Structure of Membrane Protein That May Allow for Flow of Chloride in Cells Revealed in Study

Patricia Inácio, PhD avatar

by Patricia Inácio, PhD |

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TMEM16A and CF

Researchers determined the structure of a calcium-activated chloride channel, called TMEM16A, which they suggest could offer a new way of treating cystic fibrosis (CF).

The study by scientists at University of Zurich, Switzerland, reporting these findings is titled “Activation mechanism of the calcium-activated chloride channel TMEM16A revealed by cryo-EM” and published in the journal Nature.

CF is caused by a defective channel due to mutations (errors) in the gene coding for the CFTR protein. The channel transports chloride and sodium, two important ions for health. In CF, improper secretion of chloride in certain cells results in the dehydration of the mucus layer in organs like the lungs.

One possible treatment approach is to activate another channel, located in the same tissues as CFTR (epithelial tissues, which line surfaces and cavities of organs and blood vessels), to re-establish the flow of chloride. One such channel is TMEM16A.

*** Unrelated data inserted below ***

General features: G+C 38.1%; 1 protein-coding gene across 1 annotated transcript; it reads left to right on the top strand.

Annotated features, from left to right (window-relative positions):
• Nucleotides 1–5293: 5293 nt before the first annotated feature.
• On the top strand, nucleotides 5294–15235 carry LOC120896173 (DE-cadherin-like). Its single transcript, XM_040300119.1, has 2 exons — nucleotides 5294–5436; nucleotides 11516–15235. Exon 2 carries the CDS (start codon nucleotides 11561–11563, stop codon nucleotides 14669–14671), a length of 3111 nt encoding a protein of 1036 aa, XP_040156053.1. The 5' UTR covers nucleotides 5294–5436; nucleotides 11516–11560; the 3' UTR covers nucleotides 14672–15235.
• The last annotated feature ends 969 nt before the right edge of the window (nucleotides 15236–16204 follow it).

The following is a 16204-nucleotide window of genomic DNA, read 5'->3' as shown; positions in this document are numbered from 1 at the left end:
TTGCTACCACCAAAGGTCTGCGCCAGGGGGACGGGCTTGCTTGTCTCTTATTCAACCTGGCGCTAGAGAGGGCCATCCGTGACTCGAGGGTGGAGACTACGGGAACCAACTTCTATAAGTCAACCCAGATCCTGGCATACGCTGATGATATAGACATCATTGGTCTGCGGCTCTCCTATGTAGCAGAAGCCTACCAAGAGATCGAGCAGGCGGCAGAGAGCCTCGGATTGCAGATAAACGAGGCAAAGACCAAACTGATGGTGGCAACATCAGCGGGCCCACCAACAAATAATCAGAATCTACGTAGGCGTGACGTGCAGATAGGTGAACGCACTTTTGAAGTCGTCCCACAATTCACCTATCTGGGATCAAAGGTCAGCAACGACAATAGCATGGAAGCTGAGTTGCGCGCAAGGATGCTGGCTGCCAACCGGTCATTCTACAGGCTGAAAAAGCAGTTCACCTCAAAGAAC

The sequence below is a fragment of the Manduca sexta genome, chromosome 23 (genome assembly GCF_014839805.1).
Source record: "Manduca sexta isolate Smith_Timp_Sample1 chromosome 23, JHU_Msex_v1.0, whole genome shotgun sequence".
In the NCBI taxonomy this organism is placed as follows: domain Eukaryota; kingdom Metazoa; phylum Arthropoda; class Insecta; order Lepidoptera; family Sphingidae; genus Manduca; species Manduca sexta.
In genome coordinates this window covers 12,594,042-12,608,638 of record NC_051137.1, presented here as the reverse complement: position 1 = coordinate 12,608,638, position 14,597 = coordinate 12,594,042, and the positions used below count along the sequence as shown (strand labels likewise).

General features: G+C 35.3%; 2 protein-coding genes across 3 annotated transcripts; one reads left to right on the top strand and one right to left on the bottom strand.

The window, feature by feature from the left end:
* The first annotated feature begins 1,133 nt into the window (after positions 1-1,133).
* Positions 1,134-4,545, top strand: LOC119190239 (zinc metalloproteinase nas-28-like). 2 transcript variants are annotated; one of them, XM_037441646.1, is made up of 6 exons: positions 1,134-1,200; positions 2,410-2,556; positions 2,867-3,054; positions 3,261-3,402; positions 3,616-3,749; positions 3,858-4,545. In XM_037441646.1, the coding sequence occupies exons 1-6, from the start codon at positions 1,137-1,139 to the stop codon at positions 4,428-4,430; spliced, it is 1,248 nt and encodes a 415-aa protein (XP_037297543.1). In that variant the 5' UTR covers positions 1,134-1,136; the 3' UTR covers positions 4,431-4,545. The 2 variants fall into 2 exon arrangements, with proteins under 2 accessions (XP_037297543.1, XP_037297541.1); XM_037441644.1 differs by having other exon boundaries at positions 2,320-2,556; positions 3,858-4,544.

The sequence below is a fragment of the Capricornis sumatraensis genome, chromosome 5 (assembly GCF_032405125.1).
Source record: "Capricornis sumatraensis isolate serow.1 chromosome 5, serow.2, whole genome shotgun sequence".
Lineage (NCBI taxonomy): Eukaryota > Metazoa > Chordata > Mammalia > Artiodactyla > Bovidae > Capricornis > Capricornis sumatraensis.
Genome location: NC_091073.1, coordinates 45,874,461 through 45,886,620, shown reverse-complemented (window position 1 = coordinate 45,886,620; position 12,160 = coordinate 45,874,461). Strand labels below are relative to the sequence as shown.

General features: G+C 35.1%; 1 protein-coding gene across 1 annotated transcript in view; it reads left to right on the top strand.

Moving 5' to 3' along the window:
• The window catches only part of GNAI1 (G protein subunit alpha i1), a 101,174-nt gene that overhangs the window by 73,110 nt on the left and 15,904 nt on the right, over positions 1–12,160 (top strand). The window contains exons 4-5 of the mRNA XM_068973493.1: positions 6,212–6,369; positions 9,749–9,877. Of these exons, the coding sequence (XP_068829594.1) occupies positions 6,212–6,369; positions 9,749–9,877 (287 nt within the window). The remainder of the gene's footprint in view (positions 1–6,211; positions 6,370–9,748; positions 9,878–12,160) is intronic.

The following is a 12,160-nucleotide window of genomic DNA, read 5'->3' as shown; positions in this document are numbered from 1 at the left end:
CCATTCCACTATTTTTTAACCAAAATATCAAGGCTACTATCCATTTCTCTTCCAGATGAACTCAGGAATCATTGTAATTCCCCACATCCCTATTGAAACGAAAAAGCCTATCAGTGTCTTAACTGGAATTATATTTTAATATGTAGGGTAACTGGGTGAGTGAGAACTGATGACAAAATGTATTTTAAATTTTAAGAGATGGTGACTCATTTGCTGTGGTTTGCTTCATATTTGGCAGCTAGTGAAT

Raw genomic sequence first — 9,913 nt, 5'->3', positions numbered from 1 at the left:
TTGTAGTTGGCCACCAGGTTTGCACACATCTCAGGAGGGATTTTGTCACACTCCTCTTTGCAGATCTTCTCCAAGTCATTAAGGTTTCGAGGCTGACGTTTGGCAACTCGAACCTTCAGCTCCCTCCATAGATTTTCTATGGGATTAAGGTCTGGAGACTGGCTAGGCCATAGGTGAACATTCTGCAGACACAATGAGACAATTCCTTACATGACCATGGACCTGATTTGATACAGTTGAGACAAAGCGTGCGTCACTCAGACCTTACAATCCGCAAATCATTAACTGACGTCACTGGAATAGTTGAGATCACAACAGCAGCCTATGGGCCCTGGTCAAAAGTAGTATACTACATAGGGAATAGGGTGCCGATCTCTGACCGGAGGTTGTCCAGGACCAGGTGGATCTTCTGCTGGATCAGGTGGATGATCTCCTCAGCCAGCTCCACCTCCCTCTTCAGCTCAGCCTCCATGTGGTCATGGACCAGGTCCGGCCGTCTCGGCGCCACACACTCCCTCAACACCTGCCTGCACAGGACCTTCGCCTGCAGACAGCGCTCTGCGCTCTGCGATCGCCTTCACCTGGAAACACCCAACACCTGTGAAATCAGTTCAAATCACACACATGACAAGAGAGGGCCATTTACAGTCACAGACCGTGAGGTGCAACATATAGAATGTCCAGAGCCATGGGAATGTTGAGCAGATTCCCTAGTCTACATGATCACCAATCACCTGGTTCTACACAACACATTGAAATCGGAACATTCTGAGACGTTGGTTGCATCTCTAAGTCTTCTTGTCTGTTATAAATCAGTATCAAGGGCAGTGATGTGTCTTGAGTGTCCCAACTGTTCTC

Building on the previously identified structure of TMEM16 — a member of the large family of TMEM16 membrane proteins, known to play a key role in blood coagulation — helped researchers unravel the structure of TMEM16A.

Led by Raimund Dutzler, the team combined electrophysiology with a technique called cryo-electron microscopy (cryo-EM) to find the unique features of TMEM16A and what distinguishes it from other family members.

They found that the region of TMEM16A structure within the cell membrane is closed in the absence of calcium. But in the presence of calcium ions, the channel opens to allow the passage of chloride ions across the membrane.

“This activation mechanism is unique, since the bound calcium ions directly change the structure and electrostatics of the ion permeation pore,” Cristina Paulino, study’s first author, said in a press release.

Unveiling the structure of TMEM16A was seen to be a significant step in understanding how this family of membrane proteins functions, and one that could aid in future therapy development.

“The molecular architecture of this membrane protein is crucial for the targeted development of drugs for treating cystic fibrosis,” said Dutzler, the study’s senior author. “Substances leading to the activation of the TMEM16A would compensate the defect in the secretion of chloride ions in the lung.”

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